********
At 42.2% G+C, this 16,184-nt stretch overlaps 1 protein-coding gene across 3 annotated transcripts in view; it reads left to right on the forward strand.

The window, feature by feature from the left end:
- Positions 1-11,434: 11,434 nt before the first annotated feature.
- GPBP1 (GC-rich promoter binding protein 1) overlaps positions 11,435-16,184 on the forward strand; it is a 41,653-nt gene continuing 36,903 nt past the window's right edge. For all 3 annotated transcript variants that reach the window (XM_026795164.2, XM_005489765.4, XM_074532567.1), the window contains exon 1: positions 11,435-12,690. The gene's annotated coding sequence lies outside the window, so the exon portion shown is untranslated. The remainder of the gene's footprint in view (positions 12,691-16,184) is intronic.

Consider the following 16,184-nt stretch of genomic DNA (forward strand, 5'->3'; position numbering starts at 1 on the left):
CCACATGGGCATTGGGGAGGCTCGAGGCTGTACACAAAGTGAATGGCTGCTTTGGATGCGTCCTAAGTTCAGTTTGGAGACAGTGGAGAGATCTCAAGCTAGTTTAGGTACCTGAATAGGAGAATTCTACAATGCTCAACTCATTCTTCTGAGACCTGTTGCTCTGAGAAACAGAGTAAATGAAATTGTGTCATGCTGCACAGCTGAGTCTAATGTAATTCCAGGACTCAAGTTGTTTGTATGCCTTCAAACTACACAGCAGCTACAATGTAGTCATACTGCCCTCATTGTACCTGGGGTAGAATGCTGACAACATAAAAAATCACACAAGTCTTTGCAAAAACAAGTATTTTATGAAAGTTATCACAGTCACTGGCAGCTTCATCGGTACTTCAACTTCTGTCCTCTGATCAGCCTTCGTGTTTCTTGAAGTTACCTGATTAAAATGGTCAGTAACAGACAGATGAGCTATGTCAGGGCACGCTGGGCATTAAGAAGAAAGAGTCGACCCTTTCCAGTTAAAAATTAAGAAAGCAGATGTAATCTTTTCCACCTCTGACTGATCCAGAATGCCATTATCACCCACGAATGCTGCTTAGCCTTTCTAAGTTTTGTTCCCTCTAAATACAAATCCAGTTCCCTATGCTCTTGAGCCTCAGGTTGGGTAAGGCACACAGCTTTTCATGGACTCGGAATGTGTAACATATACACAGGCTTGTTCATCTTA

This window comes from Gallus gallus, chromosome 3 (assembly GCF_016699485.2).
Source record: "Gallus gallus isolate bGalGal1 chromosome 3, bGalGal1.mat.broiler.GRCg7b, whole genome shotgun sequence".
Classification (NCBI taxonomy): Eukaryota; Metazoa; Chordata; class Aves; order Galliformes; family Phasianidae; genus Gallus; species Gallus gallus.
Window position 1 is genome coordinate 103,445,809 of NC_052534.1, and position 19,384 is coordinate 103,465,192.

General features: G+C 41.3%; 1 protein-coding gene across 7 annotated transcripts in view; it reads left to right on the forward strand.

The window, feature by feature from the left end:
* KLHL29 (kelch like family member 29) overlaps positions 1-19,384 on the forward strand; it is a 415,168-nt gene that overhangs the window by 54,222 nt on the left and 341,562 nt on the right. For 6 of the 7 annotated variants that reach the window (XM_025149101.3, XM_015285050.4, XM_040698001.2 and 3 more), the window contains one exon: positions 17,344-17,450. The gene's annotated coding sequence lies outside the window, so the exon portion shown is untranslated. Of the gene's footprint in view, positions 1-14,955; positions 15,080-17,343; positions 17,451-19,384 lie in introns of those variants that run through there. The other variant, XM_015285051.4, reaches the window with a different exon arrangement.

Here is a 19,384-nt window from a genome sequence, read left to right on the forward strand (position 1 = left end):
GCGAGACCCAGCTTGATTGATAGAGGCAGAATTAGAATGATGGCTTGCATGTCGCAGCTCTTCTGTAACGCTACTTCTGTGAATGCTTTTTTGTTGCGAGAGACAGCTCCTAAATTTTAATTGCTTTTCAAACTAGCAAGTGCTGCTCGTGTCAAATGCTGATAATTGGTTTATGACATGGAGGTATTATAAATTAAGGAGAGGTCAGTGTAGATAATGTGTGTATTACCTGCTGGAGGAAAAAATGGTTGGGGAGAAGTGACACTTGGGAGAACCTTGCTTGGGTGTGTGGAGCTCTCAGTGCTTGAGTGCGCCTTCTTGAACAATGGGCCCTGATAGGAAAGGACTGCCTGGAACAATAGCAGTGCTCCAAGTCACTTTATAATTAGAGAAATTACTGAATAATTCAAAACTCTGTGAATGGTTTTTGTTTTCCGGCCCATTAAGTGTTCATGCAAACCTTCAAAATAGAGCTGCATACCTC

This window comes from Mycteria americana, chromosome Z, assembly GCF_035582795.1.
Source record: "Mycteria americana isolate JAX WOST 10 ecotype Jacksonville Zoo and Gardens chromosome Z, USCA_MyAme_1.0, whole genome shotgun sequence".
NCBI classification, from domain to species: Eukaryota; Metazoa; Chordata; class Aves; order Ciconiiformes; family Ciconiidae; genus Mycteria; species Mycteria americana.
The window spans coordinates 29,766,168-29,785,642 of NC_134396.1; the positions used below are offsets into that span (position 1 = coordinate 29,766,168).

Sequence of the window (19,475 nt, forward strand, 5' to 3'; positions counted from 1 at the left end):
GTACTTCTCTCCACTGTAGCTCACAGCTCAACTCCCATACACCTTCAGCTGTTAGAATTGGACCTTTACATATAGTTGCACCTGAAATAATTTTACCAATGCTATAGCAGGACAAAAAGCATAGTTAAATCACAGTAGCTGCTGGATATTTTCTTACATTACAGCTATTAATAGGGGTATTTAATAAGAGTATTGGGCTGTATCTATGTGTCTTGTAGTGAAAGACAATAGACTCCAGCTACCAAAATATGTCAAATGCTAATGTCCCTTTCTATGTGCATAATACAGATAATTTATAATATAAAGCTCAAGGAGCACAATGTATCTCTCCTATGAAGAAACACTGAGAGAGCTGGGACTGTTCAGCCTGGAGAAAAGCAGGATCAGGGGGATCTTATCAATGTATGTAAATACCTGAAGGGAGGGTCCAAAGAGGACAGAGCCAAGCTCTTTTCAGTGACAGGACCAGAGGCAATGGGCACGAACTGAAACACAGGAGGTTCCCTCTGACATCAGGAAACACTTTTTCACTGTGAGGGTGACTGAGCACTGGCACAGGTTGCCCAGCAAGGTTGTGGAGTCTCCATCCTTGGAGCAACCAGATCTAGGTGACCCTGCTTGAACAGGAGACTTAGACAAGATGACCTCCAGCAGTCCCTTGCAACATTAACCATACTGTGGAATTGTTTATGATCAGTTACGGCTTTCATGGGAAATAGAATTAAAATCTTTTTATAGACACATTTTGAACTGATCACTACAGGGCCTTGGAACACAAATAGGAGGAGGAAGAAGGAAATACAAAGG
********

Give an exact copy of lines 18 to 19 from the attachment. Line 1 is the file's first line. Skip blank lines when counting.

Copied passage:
NCBI classification, from domain to species: Eukaryota; Metazoa; Chordata; class Aves; order Ciconiiformes; family Ciconiidae; genus Mycteria; species Mycteria americana.
The window spans coordinates 29,766,168-29,785,642 of NC_134396.1; the positions used below are offsets into that span (position 1 = coordinate 29,766,168).